GR - CDR apps?


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Ron Larson
 

Kim and List cc Renaud

See inserts below:

On May 4, 2020, at 9:02 PM, Kim Chaffee <kim.chaffee2@...> wrote:

Hi Ron,

Thanks.  This sounds interesting.  I can see how having a cost-effective way to concentrate CO2 could help BECCS, but how would it help biochar?
[RWL:  Biochar is in direct competition with BECCS - generally seen (I think incorrectly) as being better than biochar because more carbon is sequestered (which ignores all the out-year carbon sequestration if biochar is providing more NPP (productivity) and additional added soil carbon in rootmass, fungi, microbes, etc.
It has always been true that the spent pyrolysis gases naturally occurring in all biochar production could be captured and stored underground in exactly the same manner as BECCS.  There need never have been any difference in first-year sequestered carbon (and biochar would win out with late additional sequestered carbon and NPP).  It is just that the biochar community has never emphasized that deep underground storage topic.  Our fault.
So this article gives us a chance to correct this misconception on who can do more.
But I am not suggesting that we switch over to promoting CCS.  Way too many problems going in the direction.
More interesting is to see the way the DAC community is handling the usage of captured CO2.  Their prime market target has been use in green houses;  biochar can do that much more economically.  The DAC folk also see future gas and liquid (carbon neutral - not carbon negative) fuels being possible through converting their captured (starting very dilute at 450 ppm) CO2 with hydrogen from low cost renewables to form synthetic fuels.  If that makes economic sense for DAC, it is much more so with CO2 that can be captured during any of a dozen different char-making processes.
This last is the main reason I can see value in this paper that Renaud has identified.  They are saying that they have a new high-temperature means of doing much better than is needed for cost-effectively producing such fuels.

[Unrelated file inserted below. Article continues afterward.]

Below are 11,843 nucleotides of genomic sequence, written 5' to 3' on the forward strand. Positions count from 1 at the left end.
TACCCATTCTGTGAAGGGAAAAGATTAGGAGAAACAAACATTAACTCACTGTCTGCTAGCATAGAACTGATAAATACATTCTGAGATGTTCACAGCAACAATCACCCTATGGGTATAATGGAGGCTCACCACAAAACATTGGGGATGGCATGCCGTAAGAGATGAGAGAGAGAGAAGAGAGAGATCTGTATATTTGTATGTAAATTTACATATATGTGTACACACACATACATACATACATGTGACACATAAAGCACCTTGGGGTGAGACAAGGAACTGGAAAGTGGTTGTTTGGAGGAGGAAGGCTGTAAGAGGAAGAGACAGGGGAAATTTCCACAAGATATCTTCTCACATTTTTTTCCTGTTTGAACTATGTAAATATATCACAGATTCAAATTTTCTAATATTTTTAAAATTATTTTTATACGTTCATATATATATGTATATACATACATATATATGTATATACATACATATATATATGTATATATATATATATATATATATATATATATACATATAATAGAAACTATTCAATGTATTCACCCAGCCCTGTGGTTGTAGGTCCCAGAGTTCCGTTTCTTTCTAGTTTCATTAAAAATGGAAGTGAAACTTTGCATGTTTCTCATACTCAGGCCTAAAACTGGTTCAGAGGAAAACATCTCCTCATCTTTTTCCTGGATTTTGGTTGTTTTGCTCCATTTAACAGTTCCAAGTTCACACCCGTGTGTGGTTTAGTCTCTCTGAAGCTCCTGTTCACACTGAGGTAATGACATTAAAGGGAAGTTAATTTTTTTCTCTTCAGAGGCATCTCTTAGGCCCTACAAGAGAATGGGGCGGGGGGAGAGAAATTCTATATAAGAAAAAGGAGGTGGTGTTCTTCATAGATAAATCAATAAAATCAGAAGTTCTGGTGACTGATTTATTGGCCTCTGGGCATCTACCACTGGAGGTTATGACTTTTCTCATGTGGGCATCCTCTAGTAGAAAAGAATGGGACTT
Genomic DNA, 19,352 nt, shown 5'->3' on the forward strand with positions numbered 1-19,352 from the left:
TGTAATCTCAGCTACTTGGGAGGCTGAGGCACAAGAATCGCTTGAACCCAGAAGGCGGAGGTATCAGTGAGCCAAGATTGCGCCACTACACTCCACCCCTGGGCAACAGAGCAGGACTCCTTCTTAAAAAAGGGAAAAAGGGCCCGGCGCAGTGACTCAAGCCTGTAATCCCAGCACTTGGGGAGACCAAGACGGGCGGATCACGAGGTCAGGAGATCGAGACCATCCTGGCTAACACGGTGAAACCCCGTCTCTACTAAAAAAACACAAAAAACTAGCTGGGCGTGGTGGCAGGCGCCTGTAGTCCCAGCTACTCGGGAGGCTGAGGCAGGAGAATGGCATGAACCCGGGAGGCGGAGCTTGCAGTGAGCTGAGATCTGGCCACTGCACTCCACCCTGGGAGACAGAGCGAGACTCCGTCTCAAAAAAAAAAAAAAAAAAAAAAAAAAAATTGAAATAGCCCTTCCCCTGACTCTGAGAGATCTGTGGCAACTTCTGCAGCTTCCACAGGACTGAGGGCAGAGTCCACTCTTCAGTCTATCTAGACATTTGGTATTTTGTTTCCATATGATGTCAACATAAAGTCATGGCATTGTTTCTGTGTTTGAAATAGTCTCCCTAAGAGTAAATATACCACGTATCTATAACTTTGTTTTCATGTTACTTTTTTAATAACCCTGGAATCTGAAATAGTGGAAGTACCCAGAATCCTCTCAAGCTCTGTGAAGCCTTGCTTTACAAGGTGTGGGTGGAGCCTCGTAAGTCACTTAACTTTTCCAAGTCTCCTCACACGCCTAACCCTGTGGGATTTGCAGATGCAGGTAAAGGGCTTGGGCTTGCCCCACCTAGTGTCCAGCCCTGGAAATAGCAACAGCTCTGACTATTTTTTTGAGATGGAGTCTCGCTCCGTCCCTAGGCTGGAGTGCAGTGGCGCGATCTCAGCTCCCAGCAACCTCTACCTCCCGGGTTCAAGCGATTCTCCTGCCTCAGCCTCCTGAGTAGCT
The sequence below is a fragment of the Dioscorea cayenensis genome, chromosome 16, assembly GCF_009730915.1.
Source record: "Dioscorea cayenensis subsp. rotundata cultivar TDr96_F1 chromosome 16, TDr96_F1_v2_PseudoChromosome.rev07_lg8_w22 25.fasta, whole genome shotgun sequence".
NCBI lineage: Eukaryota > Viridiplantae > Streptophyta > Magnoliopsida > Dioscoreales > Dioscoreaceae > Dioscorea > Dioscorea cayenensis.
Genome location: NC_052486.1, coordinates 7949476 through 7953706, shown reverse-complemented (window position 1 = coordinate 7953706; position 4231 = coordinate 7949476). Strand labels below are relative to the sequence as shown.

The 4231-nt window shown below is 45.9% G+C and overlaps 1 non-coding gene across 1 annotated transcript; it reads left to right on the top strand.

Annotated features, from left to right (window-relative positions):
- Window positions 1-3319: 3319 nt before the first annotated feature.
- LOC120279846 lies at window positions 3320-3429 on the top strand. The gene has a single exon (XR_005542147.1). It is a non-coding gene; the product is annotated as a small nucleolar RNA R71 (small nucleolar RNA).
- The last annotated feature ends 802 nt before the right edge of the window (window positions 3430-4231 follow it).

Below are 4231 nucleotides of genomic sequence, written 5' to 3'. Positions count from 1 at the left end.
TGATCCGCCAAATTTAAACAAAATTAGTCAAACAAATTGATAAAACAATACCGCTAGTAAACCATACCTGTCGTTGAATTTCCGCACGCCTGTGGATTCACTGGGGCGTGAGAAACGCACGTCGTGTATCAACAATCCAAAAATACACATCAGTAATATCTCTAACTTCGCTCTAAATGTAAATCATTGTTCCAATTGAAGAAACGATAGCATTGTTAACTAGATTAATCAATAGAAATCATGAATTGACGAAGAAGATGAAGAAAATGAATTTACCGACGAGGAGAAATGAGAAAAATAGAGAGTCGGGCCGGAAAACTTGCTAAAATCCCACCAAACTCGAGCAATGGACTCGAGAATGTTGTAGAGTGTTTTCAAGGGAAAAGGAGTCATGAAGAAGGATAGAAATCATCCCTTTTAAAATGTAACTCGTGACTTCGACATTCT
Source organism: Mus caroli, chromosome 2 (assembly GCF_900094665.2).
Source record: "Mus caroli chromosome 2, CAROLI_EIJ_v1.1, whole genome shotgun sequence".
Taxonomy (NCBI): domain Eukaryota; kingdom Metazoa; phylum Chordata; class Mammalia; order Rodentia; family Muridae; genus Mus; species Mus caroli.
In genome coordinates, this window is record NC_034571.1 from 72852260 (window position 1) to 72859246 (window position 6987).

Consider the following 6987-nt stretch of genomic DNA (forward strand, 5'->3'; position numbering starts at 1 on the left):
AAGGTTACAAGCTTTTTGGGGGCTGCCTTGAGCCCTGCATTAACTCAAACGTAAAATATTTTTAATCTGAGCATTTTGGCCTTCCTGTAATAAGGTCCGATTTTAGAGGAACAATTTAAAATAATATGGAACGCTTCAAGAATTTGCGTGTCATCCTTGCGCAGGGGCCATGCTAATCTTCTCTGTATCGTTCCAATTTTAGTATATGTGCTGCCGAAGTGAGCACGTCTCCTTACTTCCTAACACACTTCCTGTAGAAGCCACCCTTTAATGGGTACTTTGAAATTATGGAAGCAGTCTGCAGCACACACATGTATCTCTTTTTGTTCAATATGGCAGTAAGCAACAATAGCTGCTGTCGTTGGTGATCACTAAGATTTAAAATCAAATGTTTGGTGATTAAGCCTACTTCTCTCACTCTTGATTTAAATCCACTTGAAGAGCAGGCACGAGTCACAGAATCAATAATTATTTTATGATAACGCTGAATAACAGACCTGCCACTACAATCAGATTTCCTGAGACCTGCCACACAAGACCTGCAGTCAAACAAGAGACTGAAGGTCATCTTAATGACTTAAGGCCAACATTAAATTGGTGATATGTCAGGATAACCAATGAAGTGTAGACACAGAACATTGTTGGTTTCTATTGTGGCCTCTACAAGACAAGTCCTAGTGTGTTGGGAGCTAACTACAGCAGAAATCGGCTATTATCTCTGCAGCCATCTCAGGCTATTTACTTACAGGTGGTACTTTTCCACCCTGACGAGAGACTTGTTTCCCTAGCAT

Are you talking about burying the CO2 in the exhaust generated during pyrolysis deep underground?   Thanks.
[RWL:   Only a little bit.   If CCS ever makes sense for any CDR approach -  biochar should be the technology of first choice (least risk).  To repeat - concentrating CO2 is NOT a bad idea - but because biochar is necessarily produced at temperatures above those analyzed in this paper, the paper could be important to the commercial biochar community.  This paper offers as good a method for economic concentration as I have read about.  I am too far removed from this field to know if their claim is valid.


Kim



On May 4, 2020, at 4:27 PM, Ron Larson <rongretlarson@...> wrote:

List:  cc Renaud

This paper describes a new way to concentrate CO2 that seems possibly appropriate for some who are thinking large-scale production of biochar.

Ron


Begin forwarded message:

From: Ronal Larson <rongretlarson@...>
Subject: Re: Fwd: [CDR] CCS: New self-forming membrane to protect our environment
Date: May 4, 2020 at 2:22:25 PM MDT
To: Greg Rau <ghrau@...>, Carbon Dioxide Removal <CarbonDioxideRemoval@...>
Cc: Renaud de RICHTER <renaud.derichter@...>

Greg and list,  cc Renaud

I respond to your below question re “CDR apps?” (hopefully in addition to Renaud) as his initial message was to you and he probably felt sufficient in the initial submission.   I have skimmed the “new self-forming membrane” paper (non-fee) and find it possibly (NOT certainly) important to those members of this list with an interest in capturing CO2 AND whose CO2 is available at high temperature.  That is BECCS and biochar,  almost certainly NOT DAC.  So I will be passing this paper’s information on to the charcoal-making community.  

In addition to Renaud’s cite, the main paper (non-fee) is at:

For many groups, the need for temperatures like the 650 oC reported here would be a problem.  The combustion of pyrolysis gases obtained “for free with biochar production” 
provides that easily.  Same for BECCS.

The main reason for biochar interest in this means of capturing CO2 is projected low cost.  This sentence  (emphasis added) is one of the last in their Conclusion:  
"We reported the highest flux of any metal–carbonate, dual-phase membrane to date (1.25 ml min−1 cm−2 at 650 °C), and ultrahigh permeabilities (10−11 mol m−1 s−1 Pa−1), outperforming the permeability requirement for economically-competitive CO2 capture (10−13–10−12 mol m−1 s−1 Pa−1).49,50 
Apparently beating the price by one-to-two orders of magnitude!!
 
Ron

On May 2, 2020, at 10:43 AM, Greg Rau <ghrau@...> wrote:

Via Renaud de Richter:


Importantly, the performance of the membrane was shown through permeation measurements to be at the level required to be competitive with existing carbon capture processes. The permeability of the membrane was one order of magnitude higher than that required, and the flux of CO2 was the highest reported for this class of membrane.

Dr. Mutch added: "These savings are important—the cost of carbon capture is one of the key factors limiting uptake of the technology. There is a common metric for membrane performance—the "upper bound". As our membrane relies on a unique transport mechanism, we avoid the limitations of most membrane materials and go far beyond the upper bound!”

GR - CDR apps?